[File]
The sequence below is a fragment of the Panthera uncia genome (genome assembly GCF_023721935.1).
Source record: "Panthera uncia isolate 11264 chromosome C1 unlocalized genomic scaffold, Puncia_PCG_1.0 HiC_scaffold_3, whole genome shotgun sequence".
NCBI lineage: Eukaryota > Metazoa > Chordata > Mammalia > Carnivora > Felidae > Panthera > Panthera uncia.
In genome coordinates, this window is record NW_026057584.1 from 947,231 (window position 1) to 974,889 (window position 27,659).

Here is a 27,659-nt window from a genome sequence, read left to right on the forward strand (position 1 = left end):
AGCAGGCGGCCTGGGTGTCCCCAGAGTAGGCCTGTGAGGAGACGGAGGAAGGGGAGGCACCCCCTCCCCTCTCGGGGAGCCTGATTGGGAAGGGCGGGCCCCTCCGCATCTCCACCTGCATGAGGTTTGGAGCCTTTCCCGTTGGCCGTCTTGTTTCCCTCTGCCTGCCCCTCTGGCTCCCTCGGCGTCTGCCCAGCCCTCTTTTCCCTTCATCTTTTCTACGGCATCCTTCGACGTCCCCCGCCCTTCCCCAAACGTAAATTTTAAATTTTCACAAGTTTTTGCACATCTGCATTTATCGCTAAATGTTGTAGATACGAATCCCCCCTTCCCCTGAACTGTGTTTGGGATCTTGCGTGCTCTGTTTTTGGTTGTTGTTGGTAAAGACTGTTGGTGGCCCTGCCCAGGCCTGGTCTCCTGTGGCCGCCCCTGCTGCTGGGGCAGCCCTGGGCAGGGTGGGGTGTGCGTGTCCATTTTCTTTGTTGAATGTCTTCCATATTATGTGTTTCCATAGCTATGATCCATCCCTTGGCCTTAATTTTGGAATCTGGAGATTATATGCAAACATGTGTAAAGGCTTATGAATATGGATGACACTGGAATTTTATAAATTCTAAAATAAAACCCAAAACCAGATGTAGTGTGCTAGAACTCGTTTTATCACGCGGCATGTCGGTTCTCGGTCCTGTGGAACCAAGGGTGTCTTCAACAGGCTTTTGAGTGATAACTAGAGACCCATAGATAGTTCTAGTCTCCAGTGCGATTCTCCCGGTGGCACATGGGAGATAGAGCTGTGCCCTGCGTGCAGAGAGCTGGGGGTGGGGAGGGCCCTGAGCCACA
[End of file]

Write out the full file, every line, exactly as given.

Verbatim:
The sequence below is a fragment of the Panthera uncia genome (genome assembly GCF_023721935.1).
Source record: "Panthera uncia isolate 11264 chromosome C1 unlocalized genomic scaffold, Puncia_PCG_1.0 HiC_scaffold_3, whole genome shotgun sequence".
NCBI lineage: Eukaryota > Metazoa > Chordata > Mammalia > Carnivora > Felidae > Panthera > Panthera uncia.
In genome coordinates, this window is record NW_026057584.1 from 947,231 (window position 1) to 974,889 (window position 27,659).

Here is a 27,659-nt window from a genome sequence, read left to right on the forward strand (position 1 = left end):
AGCAGGCGGCCTGGGTGTCCCCAGAGTAGGCCTGTGAGGAGACGGAGGAAGGGGAGGCACCCCCTCCCCTCTCGGGGAGCCTGATTGGGAAGGGCGGGCCCCTCCGCATCTCCACCTGCATGAGGTTTGGAGCCTTTCCCGTTGGCCGTCTTGTTTCCCTCTGCCTGCCCCTCTGGCTCCCTCGGCGTCTGCCCAGCCCTCTTTTCCCTTCATCTTTTCTACGGCATCCTTCGACGTCCCCCGCCCTTCCCCAAACGTAAATTTTAAATTTTCACAAGTTTTTGCACATCTGCATTTATCGCTAAATGTTGTAGATACGAATCCCCCCTTCCCCTGAACTGTGTTTGGGATCTTGCGTGCTCTGTTTTTGGTTGTTGTTGGTAAAGACTGTTGGTGGCCCTGCCCAGGCCTGGTCTCCTGTGGCCGCCCCTGCTGCTGGGGCAGCCCTGGGCAGGGTGGGGTGTGCGTGTCCATTTTCTTTGTTGAATGTCTTCCATATTATGTGTTTCCATAGCTATGATCCATCCCTTGGCCTTAATTTTGGAATCTGGAGATTATATGCAAACATGTGTAAAGGCTTATGAATATGGATGACACTGGAATTTTATAAATTCTAAAATAAAACCCAAAACCAGATGTAGTGTGCTAGAACTCGTTTTATCACGCGGCATGTCGGTTCTCGGTCCTGTGGAACCAAGGGTGTCTTCAACAGGCTTTTGAGTGATAACTAGAGACCCATAGATAGTTCTAGTCTCCAGTGCGATTCTCCCGGTGGCACATGGGAGATAGAGCTGTGCCCTGCGTGCAGAGAGCTGGGGGTGGGGAGGGCCCTGAGCCACA